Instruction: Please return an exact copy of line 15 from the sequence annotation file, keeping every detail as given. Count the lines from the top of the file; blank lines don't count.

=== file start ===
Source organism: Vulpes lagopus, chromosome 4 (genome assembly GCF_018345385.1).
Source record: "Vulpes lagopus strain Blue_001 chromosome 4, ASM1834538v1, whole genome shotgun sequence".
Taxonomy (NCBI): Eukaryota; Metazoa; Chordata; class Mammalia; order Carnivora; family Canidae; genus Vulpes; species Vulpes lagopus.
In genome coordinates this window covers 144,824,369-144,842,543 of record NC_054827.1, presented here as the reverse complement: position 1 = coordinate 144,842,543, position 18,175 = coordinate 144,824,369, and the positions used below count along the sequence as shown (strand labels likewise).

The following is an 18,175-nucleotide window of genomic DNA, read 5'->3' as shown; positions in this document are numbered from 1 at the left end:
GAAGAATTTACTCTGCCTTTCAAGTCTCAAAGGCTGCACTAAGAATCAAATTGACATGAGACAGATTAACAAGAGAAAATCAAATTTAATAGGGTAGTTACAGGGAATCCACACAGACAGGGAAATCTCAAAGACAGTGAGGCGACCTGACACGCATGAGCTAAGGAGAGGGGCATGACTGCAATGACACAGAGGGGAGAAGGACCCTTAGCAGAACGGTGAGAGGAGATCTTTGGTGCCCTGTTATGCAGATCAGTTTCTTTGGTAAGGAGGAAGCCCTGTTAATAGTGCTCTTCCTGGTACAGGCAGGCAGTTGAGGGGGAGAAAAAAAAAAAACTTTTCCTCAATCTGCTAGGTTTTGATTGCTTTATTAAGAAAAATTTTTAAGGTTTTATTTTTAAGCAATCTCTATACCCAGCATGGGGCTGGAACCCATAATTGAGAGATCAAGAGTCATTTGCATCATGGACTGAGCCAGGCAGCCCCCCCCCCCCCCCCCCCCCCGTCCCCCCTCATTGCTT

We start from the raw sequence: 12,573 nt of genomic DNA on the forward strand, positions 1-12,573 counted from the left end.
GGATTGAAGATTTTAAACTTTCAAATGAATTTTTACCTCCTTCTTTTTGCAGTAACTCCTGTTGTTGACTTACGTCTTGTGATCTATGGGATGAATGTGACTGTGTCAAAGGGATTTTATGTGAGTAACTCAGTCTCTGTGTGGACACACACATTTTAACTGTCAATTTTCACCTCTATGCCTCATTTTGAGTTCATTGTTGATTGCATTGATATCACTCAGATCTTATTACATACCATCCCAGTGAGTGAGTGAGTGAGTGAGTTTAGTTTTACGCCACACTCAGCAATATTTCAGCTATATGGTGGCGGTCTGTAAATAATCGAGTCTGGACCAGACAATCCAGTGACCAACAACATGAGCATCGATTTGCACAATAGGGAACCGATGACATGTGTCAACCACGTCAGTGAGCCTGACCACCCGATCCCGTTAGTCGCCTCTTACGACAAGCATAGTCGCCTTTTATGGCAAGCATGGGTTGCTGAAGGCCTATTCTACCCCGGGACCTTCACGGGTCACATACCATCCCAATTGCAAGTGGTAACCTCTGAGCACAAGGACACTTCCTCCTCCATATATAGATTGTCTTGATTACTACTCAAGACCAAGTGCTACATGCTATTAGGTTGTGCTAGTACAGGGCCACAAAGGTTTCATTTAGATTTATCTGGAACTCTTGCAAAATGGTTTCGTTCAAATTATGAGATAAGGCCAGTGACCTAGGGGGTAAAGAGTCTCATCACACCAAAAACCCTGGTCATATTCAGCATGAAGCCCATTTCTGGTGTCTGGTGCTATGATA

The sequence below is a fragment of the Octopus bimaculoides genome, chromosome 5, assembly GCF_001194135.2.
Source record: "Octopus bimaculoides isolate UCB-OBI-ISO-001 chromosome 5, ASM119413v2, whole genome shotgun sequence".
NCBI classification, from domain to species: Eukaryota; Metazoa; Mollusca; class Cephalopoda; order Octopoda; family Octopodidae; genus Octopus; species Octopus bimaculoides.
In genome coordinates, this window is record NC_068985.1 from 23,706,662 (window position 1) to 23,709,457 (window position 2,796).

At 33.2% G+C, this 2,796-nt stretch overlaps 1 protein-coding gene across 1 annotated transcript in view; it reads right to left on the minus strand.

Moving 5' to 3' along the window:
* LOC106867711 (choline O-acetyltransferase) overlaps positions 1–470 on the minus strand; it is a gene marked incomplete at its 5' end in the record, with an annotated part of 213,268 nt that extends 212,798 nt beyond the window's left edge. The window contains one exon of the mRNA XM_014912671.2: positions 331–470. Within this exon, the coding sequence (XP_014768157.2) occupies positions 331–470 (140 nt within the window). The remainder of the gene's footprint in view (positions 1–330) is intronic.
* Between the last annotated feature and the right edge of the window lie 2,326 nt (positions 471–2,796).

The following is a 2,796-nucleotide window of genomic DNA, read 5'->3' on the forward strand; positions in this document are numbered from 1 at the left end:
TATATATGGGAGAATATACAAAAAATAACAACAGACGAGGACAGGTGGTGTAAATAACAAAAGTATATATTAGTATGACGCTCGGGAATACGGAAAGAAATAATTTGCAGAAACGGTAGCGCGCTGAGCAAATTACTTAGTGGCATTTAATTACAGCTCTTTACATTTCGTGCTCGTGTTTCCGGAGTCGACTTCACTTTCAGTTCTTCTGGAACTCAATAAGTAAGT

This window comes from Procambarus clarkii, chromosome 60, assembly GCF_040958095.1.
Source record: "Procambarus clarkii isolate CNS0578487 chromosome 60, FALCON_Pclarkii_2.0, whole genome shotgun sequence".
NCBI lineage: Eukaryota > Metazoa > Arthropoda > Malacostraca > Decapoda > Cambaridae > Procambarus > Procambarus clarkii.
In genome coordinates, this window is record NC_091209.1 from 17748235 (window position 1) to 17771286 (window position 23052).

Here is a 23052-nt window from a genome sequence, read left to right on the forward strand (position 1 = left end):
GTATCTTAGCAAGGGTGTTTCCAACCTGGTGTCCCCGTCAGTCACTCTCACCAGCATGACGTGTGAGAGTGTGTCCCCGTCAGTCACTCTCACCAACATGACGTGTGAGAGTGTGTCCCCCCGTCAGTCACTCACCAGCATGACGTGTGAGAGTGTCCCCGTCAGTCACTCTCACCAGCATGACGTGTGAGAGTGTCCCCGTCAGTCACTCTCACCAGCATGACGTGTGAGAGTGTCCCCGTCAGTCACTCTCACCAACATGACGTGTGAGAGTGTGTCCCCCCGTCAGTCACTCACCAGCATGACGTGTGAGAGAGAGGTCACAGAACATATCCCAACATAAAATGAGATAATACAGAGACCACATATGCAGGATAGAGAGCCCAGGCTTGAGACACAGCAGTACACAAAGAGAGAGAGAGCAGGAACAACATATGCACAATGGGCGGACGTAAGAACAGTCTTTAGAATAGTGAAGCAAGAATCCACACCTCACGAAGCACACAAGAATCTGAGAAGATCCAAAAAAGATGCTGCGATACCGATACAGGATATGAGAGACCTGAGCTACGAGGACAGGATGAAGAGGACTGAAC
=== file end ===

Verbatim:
* LOC106867711 (choline O-acetyltransferase) overlaps positions 1–470 on the minus strand; it is a gene marked incomplete at its 5' end in the record, with an annotated part of 213,268 nt that extends 212,798 nt beyond the window's left edge. The window contains one exon of the mRNA XM_014912671.2: positions 331–470. Within this exon, the coding sequence (XP_014768157.2) occupies positions 331–470 (140 nt within the window). The remainder of the gene's footprint in view (positions 1–330) is intronic.